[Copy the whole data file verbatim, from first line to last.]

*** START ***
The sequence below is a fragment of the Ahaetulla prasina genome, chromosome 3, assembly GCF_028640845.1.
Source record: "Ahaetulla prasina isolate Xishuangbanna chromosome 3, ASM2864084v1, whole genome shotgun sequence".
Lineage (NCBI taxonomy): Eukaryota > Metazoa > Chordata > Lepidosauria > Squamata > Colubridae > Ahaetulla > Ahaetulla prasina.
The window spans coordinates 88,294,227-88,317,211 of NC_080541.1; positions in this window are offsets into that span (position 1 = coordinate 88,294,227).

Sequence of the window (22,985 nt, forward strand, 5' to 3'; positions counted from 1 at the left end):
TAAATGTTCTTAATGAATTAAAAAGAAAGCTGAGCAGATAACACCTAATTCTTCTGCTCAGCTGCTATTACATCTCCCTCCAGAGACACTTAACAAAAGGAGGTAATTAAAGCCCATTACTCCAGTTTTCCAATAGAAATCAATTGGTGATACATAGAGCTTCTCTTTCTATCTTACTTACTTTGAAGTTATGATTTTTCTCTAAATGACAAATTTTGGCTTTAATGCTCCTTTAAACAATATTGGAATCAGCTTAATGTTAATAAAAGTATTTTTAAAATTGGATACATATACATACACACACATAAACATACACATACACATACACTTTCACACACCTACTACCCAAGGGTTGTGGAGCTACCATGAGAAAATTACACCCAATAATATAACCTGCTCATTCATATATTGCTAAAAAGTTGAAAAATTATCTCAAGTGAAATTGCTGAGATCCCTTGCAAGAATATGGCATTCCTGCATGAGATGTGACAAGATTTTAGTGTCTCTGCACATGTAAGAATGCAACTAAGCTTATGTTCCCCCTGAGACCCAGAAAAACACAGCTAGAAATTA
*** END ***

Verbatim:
The sequence below is a fragment of the Ahaetulla prasina genome, chromosome 3, assembly GCF_028640845.1.
Source record: "Ahaetulla prasina isolate Xishuangbanna chromosome 3, ASM2864084v1, whole genome shotgun sequence".
Lineage (NCBI taxonomy): Eukaryota > Metazoa > Chordata > Lepidosauria > Squamata > Colubridae > Ahaetulla > Ahaetulla prasina.
The window spans coordinates 88,294,227-88,317,211 of NC_080541.1; positions in this window are offsets into that span (position 1 = coordinate 88,294,227).

Sequence of the window (22,985 nt, forward strand, 5' to 3'; positions counted from 1 at the left end):
TAAATGTTCTTAATGAATTAAAAAGAAAGCTGAGCAGATAACACCTAATTCTTCTGCTCAGCTGCTATTACATCTCCCTCCAGAGACACTTAACAAAAGGAGGTAATTAAAGCCCATTACTCCAGTTTTCCAATAGAAATCAATTGGTGATACATAGAGCTTCTCTTTCTATCTTACTTACTTTGAAGTTATGATTTTTCTCTAAATGACAAATTTTGGCTTTAATGCTCCTTTAAACAATATTGGAATCAGCTTAATGTTAATAAAAGTATTTTTAAAATTGGATACATATACATACACACACATAAACATACACATACACATACACTTTCACACACCTACTACCCAAGGGTTGTGGAGCTACCATGAGAAAATTACACCCAATAATATAACCTGCTCATTCATATATTGCTAAAAAGTTGAAAAATTATCTCAAGTGAAATTGCTGAGATCCCTTGCAAGAATATGGCATTCCTGCATGAGATGTGACAAGATTTTAGTGTCTCTGCACATGTAAGAATGCAACTAAGCTTATGTTCCCCCTGAGACCCAGAAAAACACAGCTAGAAATTA